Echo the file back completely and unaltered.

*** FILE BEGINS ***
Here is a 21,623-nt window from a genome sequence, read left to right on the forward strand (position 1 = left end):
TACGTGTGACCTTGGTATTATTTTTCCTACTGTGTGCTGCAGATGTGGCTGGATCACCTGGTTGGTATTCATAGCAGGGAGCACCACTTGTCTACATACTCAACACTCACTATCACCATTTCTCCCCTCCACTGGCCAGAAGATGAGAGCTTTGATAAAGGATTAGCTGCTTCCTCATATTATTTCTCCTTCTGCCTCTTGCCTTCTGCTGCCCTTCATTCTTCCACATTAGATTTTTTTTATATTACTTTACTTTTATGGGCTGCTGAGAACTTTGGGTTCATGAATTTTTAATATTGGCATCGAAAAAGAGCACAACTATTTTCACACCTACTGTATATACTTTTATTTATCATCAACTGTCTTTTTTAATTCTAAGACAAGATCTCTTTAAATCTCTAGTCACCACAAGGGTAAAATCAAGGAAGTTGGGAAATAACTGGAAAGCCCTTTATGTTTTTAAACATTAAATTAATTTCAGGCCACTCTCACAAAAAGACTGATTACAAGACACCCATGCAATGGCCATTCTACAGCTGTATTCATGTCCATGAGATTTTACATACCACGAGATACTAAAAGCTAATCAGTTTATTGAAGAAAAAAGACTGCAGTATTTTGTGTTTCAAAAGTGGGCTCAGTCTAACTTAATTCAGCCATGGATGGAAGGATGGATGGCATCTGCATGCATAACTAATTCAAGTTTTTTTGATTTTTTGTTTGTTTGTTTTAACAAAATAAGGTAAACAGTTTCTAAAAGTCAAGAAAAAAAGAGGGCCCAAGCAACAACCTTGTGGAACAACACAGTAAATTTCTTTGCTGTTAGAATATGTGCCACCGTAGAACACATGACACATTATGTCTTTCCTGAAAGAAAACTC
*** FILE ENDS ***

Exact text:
Here is a 21,623-nt window from a genome sequence, read left to right on the forward strand (position 1 = left end):
TACGTGTGACCTTGGTATTATTTTTCCTACTGTGTGCTGCAGATGTGGCTGGATCACCTGGTTGGTATTCATAGCAGGGAGCACCACTTGTCTACATACTCAACACTCACTATCACCATTTCTCCCCTCCACTGGCCAGAAGATGAGAGCTTTGATAAAGGATTAGCTGCTTCCTCATATTATTTCTCCTTCTGCCTCTTGCCTTCTGCTGCCCTTCATTCTTCCACATTAGATTTTTTTTATATTACTTTACTTTTATGGGCTGCTGAGAACTTTGGGTTCATGAATTTTTAATATTGGCATCGAAAAAGAGCACAACTATTTTCACACCTACTGTATATACTTTTATTTATCATCAACTGTCTTTTTTAATTCTAAGACAAGATCTCTTTAAATCTCTAGTCACCACAAGGGTAAAATCAAGGAAGTTGGGAAATAACTGGAAAGCCCTTTATGTTTTTAAACATTAAATTAATTTCAGGCCACTCTCACAAAAAGACTGATTACAAGACACCCATGCAATGGCCATTCTACAGCTGTATTCATGTCCATGAGATTTTACATACCACGAGATACTAAAAGCTAATCAGTTTATTGAAGAAAAAAGACTGCAGTATTTTGTGTTTCAAAAGTGGGCTCAGTCTAACTTAATTCAGCCATGGATGGAAGGATGGATGGCATCTGCATGCATAACTAATTCAAGTTTTTTTGATTTTTTGTTTGTTTGTTTTAACAAAATAAGGTAAACAGTTTCTAAAAGTCAAGAAAAAAAGAGGGCCCAAGCAACAACCTTGTGGAACAACACAGTAAATTTCTTTGCTGTTAGAATATGTGCCACCGTAGAACACATGACACATTATGTCTTTCCTGAAAGAAAACTC